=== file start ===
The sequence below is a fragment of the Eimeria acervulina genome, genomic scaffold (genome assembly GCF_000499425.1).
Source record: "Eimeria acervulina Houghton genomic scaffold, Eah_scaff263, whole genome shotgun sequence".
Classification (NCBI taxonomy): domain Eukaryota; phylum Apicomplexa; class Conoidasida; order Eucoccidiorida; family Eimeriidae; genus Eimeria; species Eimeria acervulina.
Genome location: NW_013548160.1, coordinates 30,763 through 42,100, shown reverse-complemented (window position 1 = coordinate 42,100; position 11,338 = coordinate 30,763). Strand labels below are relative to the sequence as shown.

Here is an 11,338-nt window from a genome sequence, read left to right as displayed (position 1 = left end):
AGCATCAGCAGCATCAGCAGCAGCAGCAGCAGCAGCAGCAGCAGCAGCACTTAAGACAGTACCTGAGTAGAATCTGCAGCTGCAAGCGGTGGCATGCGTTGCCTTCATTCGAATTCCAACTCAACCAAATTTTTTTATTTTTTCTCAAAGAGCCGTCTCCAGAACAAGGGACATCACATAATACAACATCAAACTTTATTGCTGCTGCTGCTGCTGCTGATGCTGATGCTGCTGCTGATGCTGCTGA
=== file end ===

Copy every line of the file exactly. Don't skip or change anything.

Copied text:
The sequence below is a fragment of the Eimeria acervulina genome, genomic scaffold (genome assembly GCF_000499425.1).
Source record: "Eimeria acervulina Houghton genomic scaffold, Eah_scaff263, whole genome shotgun sequence".
Classification (NCBI taxonomy): domain Eukaryota; phylum Apicomplexa; class Conoidasida; order Eucoccidiorida; family Eimeriidae; genus Eimeria; species Eimeria acervulina.
Genome location: NW_013548160.1, coordinates 30,763 through 42,100, shown reverse-complemented (window position 1 = coordinate 42,100; position 11,338 = coordinate 30,763). Strand labels below are relative to the sequence as shown.

Here is an 11,338-nt window from a genome sequence, read left to right as displayed (position 1 = left end):
AGCATCAGCAGCATCAGCAGCAGCAGCAGCAGCAGCAGCAGCAGCAGCACTTAAGACAGTACCTGAGTAGAATCTGCAGCTGCAAGCGGTGGCATGCGTTGCCTTCATTCGAATTCCAACTCAACCAAATTTTTTTATTTTTTCTCAAAGAGCCGTCTCCAGAACAAGGGACATCACATAATACAACATCAAACTTTATTGCTGCTGCTGCTGCTGCTGATGCTGATGCTGCTGCTGATGCTGCTGA